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From:universe Date:October 28 2002 6:27pm
Subject:Re: mysqld bringing down server
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Hi David,

I've seen a similar behavior on our machine. We had someone re-write the
code for a particular PHP site that was producing tons of slow queries
(while the CPU was 100% idle the script would still take 15 seconds to
run its queries) and the problem was (sort of) fixed.

Have a constant look at "mysqladmin processlist", maybe there are tons
of mysql processes sitting sleeping. You can adjust the max. wait time
for (interactive) connections with:

In your "my.cnf", under [mysqld]:

set-variable    = interactive_timeout=90
set-variable    = wait_timeout=90

This will close sleeping connections after 90 seconds. Default is 8
days. However, this is not a real fix for your problems but might help
temporary so that mysqld is not taking your server down. This only makes
sense if you have sleeping processes (according to "mysqladmin
processlist").

Active the sleep log, it will show you which queries take up too much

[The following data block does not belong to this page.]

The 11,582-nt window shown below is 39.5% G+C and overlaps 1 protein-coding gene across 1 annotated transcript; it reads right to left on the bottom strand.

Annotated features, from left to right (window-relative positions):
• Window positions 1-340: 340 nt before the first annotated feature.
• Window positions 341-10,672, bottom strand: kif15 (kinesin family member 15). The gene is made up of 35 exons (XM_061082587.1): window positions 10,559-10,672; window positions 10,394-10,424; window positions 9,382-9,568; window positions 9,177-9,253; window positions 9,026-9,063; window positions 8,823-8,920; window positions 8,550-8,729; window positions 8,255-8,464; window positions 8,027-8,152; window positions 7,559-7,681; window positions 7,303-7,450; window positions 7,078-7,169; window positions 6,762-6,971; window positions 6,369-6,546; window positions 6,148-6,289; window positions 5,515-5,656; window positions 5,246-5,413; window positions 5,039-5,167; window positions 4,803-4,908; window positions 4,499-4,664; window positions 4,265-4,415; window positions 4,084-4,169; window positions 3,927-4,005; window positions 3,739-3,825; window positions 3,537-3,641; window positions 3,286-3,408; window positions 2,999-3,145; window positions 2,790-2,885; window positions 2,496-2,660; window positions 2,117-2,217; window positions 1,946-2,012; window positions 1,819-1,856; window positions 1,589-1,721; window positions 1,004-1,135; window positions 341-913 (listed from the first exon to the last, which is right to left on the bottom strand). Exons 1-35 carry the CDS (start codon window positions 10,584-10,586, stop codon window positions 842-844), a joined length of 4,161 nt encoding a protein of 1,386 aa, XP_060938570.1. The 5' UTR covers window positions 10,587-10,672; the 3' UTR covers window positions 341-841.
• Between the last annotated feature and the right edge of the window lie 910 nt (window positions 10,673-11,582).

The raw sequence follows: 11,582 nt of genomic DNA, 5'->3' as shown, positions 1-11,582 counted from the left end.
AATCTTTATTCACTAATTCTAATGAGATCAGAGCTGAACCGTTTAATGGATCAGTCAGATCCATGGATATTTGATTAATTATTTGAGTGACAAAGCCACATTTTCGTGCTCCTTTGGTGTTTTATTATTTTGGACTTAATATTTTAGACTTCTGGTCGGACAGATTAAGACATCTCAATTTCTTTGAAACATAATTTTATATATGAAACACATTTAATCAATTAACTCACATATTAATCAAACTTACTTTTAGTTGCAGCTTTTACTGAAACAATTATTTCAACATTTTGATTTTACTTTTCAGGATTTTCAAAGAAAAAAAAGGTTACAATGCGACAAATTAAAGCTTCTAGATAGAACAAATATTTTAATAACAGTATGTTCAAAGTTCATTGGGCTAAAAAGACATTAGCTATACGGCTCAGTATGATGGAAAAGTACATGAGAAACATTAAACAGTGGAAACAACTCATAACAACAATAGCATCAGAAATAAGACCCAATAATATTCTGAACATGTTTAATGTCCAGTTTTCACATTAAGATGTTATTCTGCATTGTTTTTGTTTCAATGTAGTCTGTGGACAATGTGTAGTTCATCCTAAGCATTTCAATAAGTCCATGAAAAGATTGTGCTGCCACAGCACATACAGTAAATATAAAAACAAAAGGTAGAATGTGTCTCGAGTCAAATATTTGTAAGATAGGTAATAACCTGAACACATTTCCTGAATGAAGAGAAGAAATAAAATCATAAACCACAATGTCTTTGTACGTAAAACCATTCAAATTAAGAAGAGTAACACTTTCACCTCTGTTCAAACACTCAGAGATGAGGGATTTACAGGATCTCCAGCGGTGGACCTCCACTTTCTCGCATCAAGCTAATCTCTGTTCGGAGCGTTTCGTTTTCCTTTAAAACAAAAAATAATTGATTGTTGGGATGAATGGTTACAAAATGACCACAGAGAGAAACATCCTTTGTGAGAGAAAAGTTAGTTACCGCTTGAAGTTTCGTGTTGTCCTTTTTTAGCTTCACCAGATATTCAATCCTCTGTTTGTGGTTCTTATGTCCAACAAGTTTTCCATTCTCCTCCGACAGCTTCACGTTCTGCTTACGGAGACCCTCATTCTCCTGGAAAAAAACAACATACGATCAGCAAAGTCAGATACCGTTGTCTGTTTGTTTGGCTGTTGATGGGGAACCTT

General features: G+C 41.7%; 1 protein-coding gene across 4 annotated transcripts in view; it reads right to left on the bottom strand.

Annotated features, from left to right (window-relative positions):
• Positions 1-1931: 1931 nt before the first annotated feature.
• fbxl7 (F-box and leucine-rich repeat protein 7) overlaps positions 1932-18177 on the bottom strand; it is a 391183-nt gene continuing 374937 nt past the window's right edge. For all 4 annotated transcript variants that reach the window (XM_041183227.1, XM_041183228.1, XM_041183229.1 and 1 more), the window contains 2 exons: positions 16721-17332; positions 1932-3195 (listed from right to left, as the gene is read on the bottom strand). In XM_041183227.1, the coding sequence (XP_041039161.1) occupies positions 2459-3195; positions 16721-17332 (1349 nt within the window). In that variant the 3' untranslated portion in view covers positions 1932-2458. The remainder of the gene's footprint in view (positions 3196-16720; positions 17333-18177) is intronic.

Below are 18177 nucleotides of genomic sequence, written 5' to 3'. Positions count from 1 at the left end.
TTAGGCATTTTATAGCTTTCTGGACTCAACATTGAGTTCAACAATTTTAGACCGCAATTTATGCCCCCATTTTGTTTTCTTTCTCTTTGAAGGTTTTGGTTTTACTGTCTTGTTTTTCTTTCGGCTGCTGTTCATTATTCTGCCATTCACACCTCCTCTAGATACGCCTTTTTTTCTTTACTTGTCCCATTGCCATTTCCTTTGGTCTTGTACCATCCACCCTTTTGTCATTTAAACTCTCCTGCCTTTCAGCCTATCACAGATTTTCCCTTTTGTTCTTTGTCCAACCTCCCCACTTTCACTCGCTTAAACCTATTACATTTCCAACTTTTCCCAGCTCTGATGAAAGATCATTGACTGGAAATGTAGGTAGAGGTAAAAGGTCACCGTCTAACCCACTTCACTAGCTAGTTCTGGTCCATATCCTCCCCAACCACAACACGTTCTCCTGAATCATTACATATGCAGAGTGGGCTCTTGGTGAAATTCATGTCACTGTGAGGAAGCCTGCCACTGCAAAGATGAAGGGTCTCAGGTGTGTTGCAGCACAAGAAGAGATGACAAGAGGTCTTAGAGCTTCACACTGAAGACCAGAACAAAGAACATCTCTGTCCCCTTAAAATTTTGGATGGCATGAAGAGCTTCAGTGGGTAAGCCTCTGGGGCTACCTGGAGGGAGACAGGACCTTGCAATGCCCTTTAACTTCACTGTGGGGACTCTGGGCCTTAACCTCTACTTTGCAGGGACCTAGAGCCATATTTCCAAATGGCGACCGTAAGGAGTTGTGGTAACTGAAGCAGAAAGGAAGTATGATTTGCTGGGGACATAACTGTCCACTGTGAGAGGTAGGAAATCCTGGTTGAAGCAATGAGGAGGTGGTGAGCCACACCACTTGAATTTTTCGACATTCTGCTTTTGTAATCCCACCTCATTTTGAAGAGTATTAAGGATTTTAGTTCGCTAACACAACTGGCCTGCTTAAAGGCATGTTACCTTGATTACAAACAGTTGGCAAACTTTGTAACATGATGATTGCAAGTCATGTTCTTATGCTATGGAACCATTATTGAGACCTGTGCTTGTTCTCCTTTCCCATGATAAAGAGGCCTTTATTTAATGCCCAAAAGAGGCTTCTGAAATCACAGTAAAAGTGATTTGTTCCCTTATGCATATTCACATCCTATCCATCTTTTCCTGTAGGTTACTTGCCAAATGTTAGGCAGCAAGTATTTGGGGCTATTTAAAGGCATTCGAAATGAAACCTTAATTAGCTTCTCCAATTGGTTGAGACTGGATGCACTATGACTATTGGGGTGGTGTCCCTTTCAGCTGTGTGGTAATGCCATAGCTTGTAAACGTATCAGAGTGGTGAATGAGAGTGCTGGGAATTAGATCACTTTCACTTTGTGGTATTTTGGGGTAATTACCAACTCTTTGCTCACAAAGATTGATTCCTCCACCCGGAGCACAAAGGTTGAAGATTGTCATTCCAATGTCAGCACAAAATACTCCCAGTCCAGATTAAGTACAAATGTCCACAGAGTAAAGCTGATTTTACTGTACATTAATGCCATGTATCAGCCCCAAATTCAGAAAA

time (> 10 secs):

In your "my.cnf", under [safe_mysqld]:

log-slow-queries = /var/log/mysql-slow.log

"mysqladmin status" will show you how many slow queries you got.
Investigate /var/log/mysql-slow.log to find out what the query looked
like. 

Maybe that helps... 

Regards
Markus


On Mon, 28 Oct 2002 13:46:52 -0500
"David J. Trombley" <dtrom@stripped> wrote:

>     I now maintain a popular internet sports portal which runs mySQL. 
>  Last weekend, the server (x86 linux) started grinding to a halt. 
>  When I list the processes, there are many, many (much more than the
>  number of webserver threads!) mysqld threads running at once, sitting
>  on the CPU for long periods of time.  This is new behavior, and when
>  I restart the mysqld, this situation reliably occurs again in a
>  minute or so.  
> 
>     How can I debug/repair this sort of thing?  I have no idea what's 
> going on, and I've never run into this sort of problem before.  Is
> there any way to get connections to the backend to time out?
> 
>     Also, the documentations makes some comment about the default 
> settings for mysqld not being configured for high-load situations, but
> then fails to explain how to do this.  Any suggestions?
> 
>     -dj
> 
> 
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Thread
mysqld bringing down serverDavid J. Trombley28 Oct
  • Re: mysqld bringing down serveruniverse28 Oct
  • Re: mysqld bringing down serverDavid J. Trombley28 Oct